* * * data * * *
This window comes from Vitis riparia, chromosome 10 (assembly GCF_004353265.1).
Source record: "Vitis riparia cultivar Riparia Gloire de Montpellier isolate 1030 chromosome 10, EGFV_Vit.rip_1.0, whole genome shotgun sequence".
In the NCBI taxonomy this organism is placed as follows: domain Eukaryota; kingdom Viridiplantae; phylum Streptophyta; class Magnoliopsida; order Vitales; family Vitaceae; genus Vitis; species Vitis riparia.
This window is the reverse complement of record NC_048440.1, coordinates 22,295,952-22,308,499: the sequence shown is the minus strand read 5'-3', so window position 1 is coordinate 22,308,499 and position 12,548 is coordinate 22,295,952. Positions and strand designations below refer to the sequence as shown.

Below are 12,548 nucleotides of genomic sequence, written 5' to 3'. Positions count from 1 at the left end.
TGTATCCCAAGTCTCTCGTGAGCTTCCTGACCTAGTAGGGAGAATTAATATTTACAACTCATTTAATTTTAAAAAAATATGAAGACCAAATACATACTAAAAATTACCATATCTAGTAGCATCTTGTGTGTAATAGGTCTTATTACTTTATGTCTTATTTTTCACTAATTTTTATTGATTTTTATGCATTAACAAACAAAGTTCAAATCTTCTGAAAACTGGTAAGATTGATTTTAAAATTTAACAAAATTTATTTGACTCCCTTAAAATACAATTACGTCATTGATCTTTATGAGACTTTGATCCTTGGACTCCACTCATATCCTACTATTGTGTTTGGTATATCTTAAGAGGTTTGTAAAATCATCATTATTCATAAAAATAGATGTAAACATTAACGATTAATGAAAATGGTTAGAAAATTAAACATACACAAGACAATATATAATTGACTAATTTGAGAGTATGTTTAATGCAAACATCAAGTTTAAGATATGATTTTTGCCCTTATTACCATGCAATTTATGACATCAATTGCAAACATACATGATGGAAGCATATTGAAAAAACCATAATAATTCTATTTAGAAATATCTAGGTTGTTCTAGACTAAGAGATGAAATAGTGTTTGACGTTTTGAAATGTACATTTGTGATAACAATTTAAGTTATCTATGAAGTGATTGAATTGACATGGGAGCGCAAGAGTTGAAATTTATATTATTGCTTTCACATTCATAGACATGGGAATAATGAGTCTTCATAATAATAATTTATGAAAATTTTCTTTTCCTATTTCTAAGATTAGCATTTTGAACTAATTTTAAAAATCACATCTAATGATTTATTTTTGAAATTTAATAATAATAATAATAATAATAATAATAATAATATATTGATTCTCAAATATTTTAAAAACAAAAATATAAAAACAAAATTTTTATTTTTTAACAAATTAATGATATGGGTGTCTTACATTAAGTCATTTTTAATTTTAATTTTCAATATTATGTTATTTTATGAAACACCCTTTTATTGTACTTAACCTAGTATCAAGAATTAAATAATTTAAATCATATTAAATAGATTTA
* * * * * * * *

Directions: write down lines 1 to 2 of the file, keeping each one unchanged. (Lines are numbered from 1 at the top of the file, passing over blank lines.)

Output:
This window comes from Vitis riparia, chromosome 10 (assembly GCF_004353265.1).
Source record: "Vitis riparia cultivar Riparia Gloire de Montpellier isolate 1030 chromosome 10, EGFV_Vit.rip_1.0, whole genome shotgun sequence".